Kangra Fort: Strong & Silent
The erstwhile Katoch rulers of Kangra will have you know that this fabulous fort, spread eagled over a 4km radius, predates Christ. Other than providing a chronological perspective, that’s really not saying much. Given that the Mahabharata, in which Kangra finds a mention as the kingdom of Trigarta, predates Christ by over three thousand years!
Suffice it to say that this majestic edifice is very, very old. It has passed variously from the Katoch dynasty – founded by one Susharma Chandra who, it is said, fought alongside the Kauravas – to Mahmud Ghazni of the plundering and looting fame; then onto Firoz Tughlaq, before Mughal Emperor Akbar set his sights on it. His son, Jehangir, was quite taken with the place, too, but then Kashmir happened to him. The Jehangir Gate, and what could have been the site of his mosque, the only vestiges of his imperial presence.
Kangra, also referred to as Nagarkot & Bhimkot, continued thus till the setting of the Mughal sun, returning back to the Katoch fold only some two hundred years later. Twenty years of peace & prosperity under the able administration of Sansar Chandra were then rudely interrupted by Maharaja Ranjit Singh; he took complete possession of the strategically situated fort in 1828. The main portal (foreground, pic above) still bears his name.
Finally, the British stepped in, following the First Sikh War in 1846. Them, it would take the disastrous earthquake of 1905 to dislodge from the majesty of this incredible poem-in-stone.
A formidable witness to history, it remains a study in steadfastness: silent, sombre, strong. From here on, let us walk the talk.
Okay, that’s a dog. But it could have been a wolf. Made an interesting silhouette from where I was looking up.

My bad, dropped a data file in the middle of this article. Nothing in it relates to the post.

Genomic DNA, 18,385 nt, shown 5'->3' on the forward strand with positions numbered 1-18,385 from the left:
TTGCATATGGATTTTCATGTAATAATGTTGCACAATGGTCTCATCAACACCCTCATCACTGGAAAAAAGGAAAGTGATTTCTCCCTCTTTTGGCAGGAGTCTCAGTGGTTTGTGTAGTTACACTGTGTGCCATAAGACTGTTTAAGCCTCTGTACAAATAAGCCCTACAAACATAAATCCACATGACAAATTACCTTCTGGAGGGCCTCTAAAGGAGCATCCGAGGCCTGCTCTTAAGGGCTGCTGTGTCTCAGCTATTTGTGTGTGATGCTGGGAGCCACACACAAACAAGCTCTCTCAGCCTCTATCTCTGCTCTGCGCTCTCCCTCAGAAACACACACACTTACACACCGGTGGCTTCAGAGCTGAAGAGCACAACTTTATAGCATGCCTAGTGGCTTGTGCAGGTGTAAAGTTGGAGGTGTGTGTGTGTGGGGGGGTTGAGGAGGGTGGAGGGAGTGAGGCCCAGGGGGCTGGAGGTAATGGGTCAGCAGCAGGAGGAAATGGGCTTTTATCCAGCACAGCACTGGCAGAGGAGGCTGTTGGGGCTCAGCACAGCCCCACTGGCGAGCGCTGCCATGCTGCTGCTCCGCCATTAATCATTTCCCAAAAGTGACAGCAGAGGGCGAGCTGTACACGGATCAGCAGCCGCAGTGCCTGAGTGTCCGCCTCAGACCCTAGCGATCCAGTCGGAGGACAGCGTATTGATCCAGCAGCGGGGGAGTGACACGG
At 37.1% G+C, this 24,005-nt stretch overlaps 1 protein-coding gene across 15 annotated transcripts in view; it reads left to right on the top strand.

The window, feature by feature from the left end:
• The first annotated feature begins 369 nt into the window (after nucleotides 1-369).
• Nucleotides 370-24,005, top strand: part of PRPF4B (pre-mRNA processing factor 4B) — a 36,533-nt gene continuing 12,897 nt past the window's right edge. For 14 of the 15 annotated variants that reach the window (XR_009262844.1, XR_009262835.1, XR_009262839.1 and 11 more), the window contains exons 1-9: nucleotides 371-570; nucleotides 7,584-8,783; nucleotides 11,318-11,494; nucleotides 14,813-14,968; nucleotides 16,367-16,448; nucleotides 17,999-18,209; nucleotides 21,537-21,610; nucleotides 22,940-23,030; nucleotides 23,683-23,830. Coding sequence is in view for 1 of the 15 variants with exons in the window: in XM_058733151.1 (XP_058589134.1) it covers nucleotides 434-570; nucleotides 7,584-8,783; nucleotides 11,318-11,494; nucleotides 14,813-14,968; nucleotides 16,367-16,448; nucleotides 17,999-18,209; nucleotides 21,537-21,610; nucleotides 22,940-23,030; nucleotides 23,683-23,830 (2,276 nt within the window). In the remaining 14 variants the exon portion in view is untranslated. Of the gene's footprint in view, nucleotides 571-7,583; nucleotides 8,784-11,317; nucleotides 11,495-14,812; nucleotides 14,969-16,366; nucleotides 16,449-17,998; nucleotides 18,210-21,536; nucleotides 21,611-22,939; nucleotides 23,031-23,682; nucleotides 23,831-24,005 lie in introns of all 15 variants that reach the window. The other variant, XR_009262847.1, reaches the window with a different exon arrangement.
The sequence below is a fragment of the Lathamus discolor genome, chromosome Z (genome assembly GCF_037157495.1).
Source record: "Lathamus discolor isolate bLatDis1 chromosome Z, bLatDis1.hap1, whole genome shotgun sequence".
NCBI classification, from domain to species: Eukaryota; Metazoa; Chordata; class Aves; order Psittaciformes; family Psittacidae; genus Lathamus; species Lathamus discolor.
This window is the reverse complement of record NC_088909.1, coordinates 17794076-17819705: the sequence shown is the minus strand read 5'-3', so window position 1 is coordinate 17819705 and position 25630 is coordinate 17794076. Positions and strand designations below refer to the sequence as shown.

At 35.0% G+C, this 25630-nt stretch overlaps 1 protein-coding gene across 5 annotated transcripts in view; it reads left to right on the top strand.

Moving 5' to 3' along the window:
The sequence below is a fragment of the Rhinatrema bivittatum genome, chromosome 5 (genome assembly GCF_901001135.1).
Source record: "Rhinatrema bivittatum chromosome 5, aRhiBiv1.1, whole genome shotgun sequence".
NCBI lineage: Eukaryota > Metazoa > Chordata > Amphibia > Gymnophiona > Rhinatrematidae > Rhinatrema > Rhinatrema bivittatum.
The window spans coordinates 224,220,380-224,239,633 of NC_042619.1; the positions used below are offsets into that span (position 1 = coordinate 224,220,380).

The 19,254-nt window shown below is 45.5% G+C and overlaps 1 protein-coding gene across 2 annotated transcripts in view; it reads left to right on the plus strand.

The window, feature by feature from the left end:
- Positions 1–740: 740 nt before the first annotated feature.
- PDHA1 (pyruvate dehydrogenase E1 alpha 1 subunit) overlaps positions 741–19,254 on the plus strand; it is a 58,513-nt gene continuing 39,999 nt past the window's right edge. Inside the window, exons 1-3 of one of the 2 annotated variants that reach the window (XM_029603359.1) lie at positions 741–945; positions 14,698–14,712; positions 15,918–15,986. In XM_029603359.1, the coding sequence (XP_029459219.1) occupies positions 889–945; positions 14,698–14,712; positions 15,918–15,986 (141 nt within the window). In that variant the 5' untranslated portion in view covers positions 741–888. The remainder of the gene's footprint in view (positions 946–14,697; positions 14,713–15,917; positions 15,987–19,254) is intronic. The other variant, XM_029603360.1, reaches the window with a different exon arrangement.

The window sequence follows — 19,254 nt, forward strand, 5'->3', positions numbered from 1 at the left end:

One of seven portals that usher you deeper into the fort’s many-layered past. The colourful standard visible beyond the doorway bears the insignia of the royal family.
Signs of devastation inflicted by the earthquake lie everywhere.
This, an outer wall, is all that remains of the once resplendent Laxmi Narayan Temple within the confines of the fort.
The magnificent Dhauladhars as they appear from the highest but one rampart. Imagine the sight on a clear, rain-washed day!
Seated atop a massive rocky outcrop, the fort is naturally fortified by sheer walls dropping hundreds of feet into the Banganga and Manjhi Rivers that flank its sides. Were you to peer hard at the image above, you’ll notice the Kangra Valley heritage train chugging past the golden fields. The narrow gauge tracks, laid by the British in 1932, span Pathankot in Punjab, and Jogindernagar in Himachal Pradesh.
It was topography such as this that attempted – and often succeeded – to keep marauders at bay. You will be greeted by this view from the top-most level of the fort; looking back.
Wide rivers lend themselves as handy moats while them cliff-faces speak volumes.
Nothing can keep lovers away, though. There is a compellingly romantic air about this place, you’ll see.
The fort complex can be visited from sunrise to sunset; closed on Mondays. The museum on the premises remains closed on Fridays. A short drive up from the fort is the privately-held Maharaja Sansar Chandra Museum, owned and managed by the Katoch family.